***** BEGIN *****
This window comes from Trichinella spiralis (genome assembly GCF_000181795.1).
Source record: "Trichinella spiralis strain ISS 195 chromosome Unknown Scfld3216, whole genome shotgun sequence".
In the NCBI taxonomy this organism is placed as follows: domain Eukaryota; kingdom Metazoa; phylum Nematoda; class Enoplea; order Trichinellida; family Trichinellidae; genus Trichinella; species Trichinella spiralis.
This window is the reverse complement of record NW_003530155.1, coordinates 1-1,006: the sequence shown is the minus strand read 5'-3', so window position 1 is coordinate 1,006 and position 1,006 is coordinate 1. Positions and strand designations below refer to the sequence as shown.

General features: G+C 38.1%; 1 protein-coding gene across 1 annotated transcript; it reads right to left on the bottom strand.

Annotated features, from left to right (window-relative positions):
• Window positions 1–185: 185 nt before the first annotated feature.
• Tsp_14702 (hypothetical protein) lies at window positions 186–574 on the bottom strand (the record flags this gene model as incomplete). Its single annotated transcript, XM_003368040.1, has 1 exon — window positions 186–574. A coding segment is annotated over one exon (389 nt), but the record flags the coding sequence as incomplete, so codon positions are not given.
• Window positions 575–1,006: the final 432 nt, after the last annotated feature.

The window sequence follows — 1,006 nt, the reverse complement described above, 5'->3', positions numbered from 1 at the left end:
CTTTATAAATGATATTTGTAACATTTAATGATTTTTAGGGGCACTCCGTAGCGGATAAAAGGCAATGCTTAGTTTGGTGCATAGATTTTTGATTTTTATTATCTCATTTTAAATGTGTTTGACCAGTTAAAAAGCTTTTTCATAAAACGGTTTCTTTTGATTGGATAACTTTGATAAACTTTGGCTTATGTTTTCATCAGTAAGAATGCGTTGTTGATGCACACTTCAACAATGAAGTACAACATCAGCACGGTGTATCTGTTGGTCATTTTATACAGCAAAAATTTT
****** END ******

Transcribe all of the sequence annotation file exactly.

This window comes from Trichinella spiralis (genome assembly GCF_000181795.1).
Source record: "Trichinella spiralis strain ISS 195 chromosome Unknown Scfld3216, whole genome shotgun sequence".
In the NCBI taxonomy this organism is placed as follows: domain Eukaryota; kingdom Metazoa; phylum Nematoda; class Enoplea; order Trichinellida; family Trichinellidae; genus Trichinella; species Trichinella spiralis.
This window is the reverse complement of record NW_003530155.1, coordinates 1-1,006: the sequence shown is the minus strand read 5'-3', so window position 1 is coordinate 1,006 and position 1,006 is coordinate 1. Positions and strand designations below refer to the sequence as shown.

General features: G+C 38.1%; 1 protein-coding gene across 1 annotated transcript; it reads right to left on the bottom strand.

Annotated features, from left to right (window-relative positions):
• Window positions 1–185: 185 nt before the first annotated feature.
• Tsp_14702 (hypothetical protein) lies at window positions 186–574 on the bottom strand (the record flags this gene model as incomplete). Its single annotated transcript, XM_003368040.1, has 1 exon — window positions 186–574. A coding segment is annotated over one exon (389 nt), but the record flags the coding sequence as incomplete, so codon positions are not given.
• Window positions 575–1,006: the final 432 nt, after the last annotated feature.

The window sequence follows — 1,006 nt, the reverse complement described above, 5'->3', positions numbered from 1 at the left end:
CTTTATAAATGATATTTGTAACATTTAATGATTTTTAGGGGCACTCCGTAGCGGATAAAAGGCAATGCTTAGTTTGGTGCATAGATTTTTGATTTTTATTATCTCATTTTAAATGTGTTTGACCAGTTAAAAAGCTTTTTCATAAAACGGTTTCTTTTGATTGGATAACTTTGATAAACTTTGGCTTATGTTTTCATCAGTAAGAATGCGTTGTTGATGCACACTTCAACAATGAAGTACAACATCAGCACGGTGTATCTGTTGGTCATTTTATACAGCAAAAATTTT